Nutmeg as aphrodisiac

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nutmeg aphrodisiac

Nutmeg has been well-known for centuries because of its medicinal properties. Nutmeg has been widely used since AD 540 when it was brought from India to Constantinople. It was used as a cosmetic to remove freckles. Medicinally, it was first mentioned by Avicenna in the 11th century, who called it "the nut of Banda." It was given for stomach upsets, headaches, and to ease gas. It has also been taken as a hallucinogen. The essential oil is good for rheumatic pain.

Among the Arabs it has been used to treat digestive problems and also been valued as an aphrodisiac; the Indians used it to combat asthma and heart complaints and still use it as a sedative. The Hindus embraced the spice for its more sensual properties as a stimulant in raising body heat and sweetening breath.

St. Hildegard, the sibyl of the Rhine, wrote down her medical discoveries in 1147, including the pharmaceutical properties of nutmeg. In this period, popular belief held that getting a nutmeg at New Year and keeping it in your pocket throughout the year would prevent you from breaking even the smallest bone.

During the Renaissance, nutmeg was still considered a preventive medicine by western medical authorities but its properties were usually used to treat memory loss, dizziness and blood in the urine.

Nicholas Culpeper (1616-54), the famous English herbalist, attributes to nutmeg the capacity to induce sleep delirium. William Salmon, on the other hand, said that the oil of mace or nutmegs, if rubbed on the genitals, excited sexual passion (thereby echoing the Arabs' use of its aphrodisiac qualities).

Nutmeg also was seen as having magical properties and is one of the ingredients of a magical perfume described in the most famous of all the grimoires, or black books of the sorcerers, The Key of Solomon the King. The use of nutmeg as a magical medicine continued far into the twentieth century in England. The belief that carrying nutmeg in the pocket could cure various complaints has been recorded from various parts of the country. In Yorkshire it was considered as the best way to relieve rheumatic pain, in Lincolnshire it was said to cure backache and in Devon it was eaten to clear up boils. Elsewhere it was used by gardeners as a prophylactic measure against the occupational hazard of backache. As late as 1966 a Hampshire coalman who suffered from lumbago was told to carry nutmeg, and when he did so he swore he never suffered from it again.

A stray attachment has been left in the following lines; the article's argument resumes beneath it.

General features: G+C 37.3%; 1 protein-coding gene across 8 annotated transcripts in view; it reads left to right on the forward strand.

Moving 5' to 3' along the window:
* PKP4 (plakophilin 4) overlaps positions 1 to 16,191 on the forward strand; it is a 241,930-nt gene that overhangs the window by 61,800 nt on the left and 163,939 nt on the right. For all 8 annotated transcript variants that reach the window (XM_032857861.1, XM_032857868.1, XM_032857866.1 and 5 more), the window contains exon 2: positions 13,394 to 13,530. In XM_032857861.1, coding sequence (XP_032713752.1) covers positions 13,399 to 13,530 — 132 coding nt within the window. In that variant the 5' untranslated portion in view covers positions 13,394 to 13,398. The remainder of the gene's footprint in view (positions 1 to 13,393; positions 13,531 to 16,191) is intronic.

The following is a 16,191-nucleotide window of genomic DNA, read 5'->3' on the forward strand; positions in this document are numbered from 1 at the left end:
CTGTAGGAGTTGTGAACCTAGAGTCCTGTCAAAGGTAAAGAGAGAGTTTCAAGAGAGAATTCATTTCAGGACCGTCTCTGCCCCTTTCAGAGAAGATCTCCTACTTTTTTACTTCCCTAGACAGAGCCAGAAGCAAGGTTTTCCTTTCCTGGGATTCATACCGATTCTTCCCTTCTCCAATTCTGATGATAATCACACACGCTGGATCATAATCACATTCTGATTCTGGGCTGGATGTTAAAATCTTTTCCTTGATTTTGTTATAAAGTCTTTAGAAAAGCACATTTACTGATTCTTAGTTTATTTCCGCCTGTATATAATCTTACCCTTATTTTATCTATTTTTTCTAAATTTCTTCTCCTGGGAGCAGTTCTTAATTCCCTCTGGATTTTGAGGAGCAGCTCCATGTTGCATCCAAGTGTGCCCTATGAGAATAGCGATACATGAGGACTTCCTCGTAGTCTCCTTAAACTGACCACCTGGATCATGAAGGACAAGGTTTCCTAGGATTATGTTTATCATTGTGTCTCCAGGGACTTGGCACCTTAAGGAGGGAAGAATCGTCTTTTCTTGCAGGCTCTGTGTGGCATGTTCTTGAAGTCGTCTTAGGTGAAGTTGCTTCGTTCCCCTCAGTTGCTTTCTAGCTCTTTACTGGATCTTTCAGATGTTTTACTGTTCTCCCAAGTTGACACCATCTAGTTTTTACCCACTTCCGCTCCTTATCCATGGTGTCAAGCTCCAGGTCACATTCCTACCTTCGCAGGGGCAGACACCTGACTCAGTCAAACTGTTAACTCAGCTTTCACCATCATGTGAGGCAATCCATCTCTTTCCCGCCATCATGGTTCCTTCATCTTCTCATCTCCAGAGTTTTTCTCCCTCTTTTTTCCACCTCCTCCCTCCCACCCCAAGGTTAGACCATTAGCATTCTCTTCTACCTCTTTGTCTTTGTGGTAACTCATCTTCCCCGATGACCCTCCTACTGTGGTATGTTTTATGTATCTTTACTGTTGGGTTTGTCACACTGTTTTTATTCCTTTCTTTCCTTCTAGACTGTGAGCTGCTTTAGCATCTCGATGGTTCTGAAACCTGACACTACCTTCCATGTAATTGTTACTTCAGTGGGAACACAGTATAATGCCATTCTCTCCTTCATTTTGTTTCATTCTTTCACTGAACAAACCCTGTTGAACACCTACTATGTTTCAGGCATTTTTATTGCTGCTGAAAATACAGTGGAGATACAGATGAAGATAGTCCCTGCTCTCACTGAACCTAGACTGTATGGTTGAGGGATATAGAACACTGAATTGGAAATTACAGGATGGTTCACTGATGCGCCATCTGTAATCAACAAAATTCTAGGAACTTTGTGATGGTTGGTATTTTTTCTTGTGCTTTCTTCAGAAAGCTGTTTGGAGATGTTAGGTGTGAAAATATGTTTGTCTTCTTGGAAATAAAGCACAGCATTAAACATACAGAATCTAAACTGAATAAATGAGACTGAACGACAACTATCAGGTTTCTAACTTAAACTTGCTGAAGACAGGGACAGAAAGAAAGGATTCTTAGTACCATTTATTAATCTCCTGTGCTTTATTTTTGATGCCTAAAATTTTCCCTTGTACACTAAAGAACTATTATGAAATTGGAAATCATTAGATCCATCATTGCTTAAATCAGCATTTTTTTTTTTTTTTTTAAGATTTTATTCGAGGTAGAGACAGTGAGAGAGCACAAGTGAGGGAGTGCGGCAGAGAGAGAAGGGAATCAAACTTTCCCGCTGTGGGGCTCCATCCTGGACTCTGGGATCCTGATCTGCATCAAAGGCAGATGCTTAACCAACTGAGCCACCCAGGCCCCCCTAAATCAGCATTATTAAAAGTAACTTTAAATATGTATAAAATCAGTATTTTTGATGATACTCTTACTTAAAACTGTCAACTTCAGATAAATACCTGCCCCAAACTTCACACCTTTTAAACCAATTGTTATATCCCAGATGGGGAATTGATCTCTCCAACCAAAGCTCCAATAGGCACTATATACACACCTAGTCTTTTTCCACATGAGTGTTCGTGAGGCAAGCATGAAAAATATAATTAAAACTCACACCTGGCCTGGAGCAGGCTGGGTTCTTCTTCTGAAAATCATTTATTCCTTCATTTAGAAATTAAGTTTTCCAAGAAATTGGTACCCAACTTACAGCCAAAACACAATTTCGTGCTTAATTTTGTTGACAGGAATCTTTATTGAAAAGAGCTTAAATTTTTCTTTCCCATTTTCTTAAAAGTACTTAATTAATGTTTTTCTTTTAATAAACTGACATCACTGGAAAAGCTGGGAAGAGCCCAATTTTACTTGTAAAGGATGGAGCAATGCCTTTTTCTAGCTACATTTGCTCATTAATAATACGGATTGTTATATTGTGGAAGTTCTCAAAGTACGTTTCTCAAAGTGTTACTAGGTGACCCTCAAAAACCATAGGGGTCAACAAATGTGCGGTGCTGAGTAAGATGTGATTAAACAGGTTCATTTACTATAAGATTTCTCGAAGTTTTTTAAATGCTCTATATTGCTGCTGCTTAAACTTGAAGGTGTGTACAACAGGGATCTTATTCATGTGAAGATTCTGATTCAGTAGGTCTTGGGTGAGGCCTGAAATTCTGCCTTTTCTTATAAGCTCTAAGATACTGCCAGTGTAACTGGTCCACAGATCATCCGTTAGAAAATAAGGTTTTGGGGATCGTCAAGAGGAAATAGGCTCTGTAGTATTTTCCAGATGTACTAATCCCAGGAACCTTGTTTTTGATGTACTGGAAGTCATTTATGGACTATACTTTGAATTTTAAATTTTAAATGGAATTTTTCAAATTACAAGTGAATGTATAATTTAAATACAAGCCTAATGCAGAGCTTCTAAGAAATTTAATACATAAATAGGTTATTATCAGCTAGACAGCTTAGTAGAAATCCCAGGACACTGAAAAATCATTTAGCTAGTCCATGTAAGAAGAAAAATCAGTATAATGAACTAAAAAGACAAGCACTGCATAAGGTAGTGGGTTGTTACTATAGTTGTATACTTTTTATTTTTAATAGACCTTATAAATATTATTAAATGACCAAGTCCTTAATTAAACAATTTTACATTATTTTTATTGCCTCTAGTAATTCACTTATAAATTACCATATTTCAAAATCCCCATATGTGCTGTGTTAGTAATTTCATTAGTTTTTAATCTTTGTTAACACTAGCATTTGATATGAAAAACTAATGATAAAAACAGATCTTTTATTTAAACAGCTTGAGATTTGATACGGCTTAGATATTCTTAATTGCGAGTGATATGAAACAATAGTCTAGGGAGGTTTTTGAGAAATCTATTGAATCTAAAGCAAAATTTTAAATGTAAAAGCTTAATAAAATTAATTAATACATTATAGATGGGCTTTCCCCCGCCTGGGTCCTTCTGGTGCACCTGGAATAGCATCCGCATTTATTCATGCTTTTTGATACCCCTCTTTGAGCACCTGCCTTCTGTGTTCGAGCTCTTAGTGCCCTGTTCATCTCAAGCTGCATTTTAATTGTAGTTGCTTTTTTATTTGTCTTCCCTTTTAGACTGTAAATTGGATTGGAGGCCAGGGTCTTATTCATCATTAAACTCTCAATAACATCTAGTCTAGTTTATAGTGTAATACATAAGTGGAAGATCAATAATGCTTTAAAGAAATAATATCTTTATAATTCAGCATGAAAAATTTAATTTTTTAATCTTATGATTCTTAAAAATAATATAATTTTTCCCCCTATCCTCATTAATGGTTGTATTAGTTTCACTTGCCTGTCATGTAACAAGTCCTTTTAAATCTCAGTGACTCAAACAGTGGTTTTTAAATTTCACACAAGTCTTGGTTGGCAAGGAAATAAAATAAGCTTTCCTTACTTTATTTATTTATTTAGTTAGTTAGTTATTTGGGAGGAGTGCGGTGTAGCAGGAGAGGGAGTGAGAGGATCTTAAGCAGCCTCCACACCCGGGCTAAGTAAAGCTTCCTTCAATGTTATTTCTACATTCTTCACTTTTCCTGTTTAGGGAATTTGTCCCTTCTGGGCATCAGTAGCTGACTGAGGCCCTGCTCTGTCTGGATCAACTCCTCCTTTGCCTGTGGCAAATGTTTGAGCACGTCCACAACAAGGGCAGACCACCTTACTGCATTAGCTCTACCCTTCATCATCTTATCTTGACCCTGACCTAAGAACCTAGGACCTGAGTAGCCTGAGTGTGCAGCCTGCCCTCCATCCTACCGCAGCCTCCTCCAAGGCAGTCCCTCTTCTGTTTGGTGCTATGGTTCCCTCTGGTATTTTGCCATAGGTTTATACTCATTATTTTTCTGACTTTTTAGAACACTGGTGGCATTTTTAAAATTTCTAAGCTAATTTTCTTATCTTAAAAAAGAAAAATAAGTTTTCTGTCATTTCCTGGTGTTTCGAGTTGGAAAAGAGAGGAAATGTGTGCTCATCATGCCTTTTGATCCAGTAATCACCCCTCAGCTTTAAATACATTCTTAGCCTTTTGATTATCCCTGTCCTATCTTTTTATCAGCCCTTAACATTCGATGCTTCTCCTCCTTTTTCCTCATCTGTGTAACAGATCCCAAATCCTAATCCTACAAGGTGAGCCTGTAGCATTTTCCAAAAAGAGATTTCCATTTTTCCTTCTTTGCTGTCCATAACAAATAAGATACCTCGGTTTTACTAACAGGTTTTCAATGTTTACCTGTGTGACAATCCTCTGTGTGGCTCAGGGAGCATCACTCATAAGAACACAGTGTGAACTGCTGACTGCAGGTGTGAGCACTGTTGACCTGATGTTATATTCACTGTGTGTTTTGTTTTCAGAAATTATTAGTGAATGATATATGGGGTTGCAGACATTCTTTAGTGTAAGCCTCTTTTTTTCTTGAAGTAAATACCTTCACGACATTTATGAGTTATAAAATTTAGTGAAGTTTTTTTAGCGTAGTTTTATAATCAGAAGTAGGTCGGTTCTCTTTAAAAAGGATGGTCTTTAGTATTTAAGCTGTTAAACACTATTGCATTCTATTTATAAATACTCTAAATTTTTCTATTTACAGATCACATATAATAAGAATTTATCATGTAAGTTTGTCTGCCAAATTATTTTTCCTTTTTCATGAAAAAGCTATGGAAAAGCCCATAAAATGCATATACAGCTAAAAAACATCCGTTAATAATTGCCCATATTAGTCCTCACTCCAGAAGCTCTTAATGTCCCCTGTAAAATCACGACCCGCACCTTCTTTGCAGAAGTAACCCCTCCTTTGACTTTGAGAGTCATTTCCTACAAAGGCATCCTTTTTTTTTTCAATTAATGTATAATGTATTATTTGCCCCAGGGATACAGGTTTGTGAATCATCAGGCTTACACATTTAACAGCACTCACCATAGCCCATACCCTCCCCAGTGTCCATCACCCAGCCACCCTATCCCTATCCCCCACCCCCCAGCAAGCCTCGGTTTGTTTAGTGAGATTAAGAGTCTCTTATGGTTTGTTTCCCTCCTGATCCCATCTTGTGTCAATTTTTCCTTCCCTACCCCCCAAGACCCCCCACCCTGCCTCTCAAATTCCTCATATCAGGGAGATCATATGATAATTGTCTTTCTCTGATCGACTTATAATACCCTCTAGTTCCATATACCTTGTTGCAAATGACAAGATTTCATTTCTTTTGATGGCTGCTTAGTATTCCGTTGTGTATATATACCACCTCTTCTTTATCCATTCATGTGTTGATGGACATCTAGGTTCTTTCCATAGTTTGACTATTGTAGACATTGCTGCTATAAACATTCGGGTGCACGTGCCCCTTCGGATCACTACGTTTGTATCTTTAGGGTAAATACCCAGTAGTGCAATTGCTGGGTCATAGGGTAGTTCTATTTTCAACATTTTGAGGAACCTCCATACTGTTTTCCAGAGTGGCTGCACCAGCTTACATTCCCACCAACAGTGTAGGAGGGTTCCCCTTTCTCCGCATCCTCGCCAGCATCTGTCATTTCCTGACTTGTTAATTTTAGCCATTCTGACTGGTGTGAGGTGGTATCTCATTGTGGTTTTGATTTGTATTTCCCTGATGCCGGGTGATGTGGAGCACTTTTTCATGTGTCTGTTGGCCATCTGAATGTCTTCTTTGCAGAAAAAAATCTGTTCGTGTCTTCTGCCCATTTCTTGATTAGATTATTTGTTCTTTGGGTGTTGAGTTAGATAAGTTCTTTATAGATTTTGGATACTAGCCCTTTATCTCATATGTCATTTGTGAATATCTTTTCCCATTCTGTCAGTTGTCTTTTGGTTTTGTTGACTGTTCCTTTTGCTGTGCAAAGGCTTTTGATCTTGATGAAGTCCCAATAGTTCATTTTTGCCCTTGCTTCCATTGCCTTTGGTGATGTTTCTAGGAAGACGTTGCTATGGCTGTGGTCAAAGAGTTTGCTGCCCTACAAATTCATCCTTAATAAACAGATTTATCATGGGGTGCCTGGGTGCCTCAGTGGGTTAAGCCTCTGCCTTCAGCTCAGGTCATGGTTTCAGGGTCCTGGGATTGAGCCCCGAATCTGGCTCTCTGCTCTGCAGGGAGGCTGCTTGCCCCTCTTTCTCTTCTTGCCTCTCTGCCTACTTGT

Nutmeg was also believed to be lucky in gambling. A newspaper article from the mid-1960s reported that an individual sprinkled nutmeg powder on their football pools coupon and, on the advice of a gypsy, left it for twenty-four hours before posting it.

This baking spice with a bite is well known in the medical community to be a narcotic. In large doses it can be hallucinogenic. In even larger doses, it is strongly stimulant, hallucinogenic, and toxic. The consumption of just 2 whole nutmegs has been known to cause death. Myristicin is the constituent most responsible for this toxicity, and it is also hallucinogenic.

Because of its psychoactive properties it has been known as a substitute for narcotic substances that for one reason or another were unavailable or unaffordable. Thus prisoners, soldiers, seamen and struggling musicians were among its users. A jazz musician who played regularly with the legendary saxophonist Charlie Parker (known as 'Bird') recalled that: 'Bird introduced this nutmeg to the guys. It was a cheap and legal high. You can take it in milk or Coca-Cola. The grocer across the street came over to the club owner and said, "I know you do all this baking because I sell from eight to ten nutmegs a day." And the owner came back and looked at the bandstand and there was a whole pile of nutmeg boxes.'' In 1946, before his conversion to Islam, Malcolm X used nutmeg whilst in jail when his supplies of marijuana ran out. In his autobiography he wrote: 'I first got high in Charlestown [prison] on nutmeg. My cellmate was among at least a hundred nutmeg men who, for money or cigarettes, bought from kitchen worker inmates’ penny matchboxes full of stolen nutmeg. I grabbed a box as though it were a pound of heavy drugs. Stirred into a glass of cold water, a penny matchbox full of nutmeg had the kick of three or four reefers.' When the authorities became aware of such uses of nutmeg it was removed from many prison kitchens.

Researches dealing with the potency of nutmeg as an aphrodisiac substance found out that at low dosage it is capable of increasing the sexual activity, increasing both libido and potency which might be attributed to its nervous stimulating property, of most males without any conspicuous adverse effects; thus providing a scientific rationale for the traditional use of nutmeg in the management of male sexual disorders.


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